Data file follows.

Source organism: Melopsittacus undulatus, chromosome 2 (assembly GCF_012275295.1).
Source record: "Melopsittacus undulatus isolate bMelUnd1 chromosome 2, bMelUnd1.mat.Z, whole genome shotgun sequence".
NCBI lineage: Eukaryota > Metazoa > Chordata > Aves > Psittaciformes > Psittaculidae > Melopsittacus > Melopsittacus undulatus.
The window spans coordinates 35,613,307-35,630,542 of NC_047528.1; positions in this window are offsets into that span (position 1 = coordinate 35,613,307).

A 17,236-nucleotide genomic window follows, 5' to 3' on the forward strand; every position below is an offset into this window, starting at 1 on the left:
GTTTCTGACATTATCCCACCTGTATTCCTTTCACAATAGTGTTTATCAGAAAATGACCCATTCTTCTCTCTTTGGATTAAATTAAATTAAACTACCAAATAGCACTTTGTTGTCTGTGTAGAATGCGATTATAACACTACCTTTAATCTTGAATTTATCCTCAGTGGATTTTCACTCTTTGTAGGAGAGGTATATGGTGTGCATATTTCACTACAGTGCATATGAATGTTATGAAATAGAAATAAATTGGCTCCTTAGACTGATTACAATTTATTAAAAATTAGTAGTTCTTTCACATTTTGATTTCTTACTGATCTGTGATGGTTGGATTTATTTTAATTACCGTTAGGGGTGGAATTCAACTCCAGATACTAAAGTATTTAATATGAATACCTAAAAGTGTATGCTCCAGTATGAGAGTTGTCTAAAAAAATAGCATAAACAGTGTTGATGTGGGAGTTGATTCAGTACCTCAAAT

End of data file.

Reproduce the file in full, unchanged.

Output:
Source organism: Melopsittacus undulatus, chromosome 2 (assembly GCF_012275295.1).
Source record: "Melopsittacus undulatus isolate bMelUnd1 chromosome 2, bMelUnd1.mat.Z, whole genome shotgun sequence".
NCBI lineage: Eukaryota > Metazoa > Chordata > Aves > Psittaciformes > Psittaculidae > Melopsittacus > Melopsittacus undulatus.
The window spans coordinates 35,613,307-35,630,542 of NC_047528.1; positions in this window are offsets into that span (position 1 = coordinate 35,613,307).

A 17,236-nucleotide genomic window follows, 5' to 3' on the forward strand; every position below is an offset into this window, starting at 1 on the left:
GTTTCTGACATTATCCCACCTGTATTCCTTTCACAATAGTGTTTATCAGAAAATGACCCATTCTTCTCTCTTTGGATTAAATTAAATTAAACTACCAAATAGCACTTTGTTGTCTGTGTAGAATGCGATTATAACACTACCTTTAATCTTGAATTTATCCTCAGTGGATTTTCACTCTTTGTAGGAGAGGTATATGGTGTGCATATTTCACTACAGTGCATATGAATGTTATGAAATAGAAATAAATTGGCTCCTTAGACTGATTACAATTTATTAAAAATTAGTAGTTCTTTCACATTTTGATTTCTTACTGATCTGTGATGGTTGGATTTATTTTAATTACCGTTAGGGGTGGAATTCAACTCCAGATACTAAAGTATTTAATATGAATACCTAAAAGTGTATGCTCCAGTATGAGAGTTGTCTAAAAAAATAGCATAAACAGTGTTGATGTGGGAGTTGATTCAGTACCTCAAAT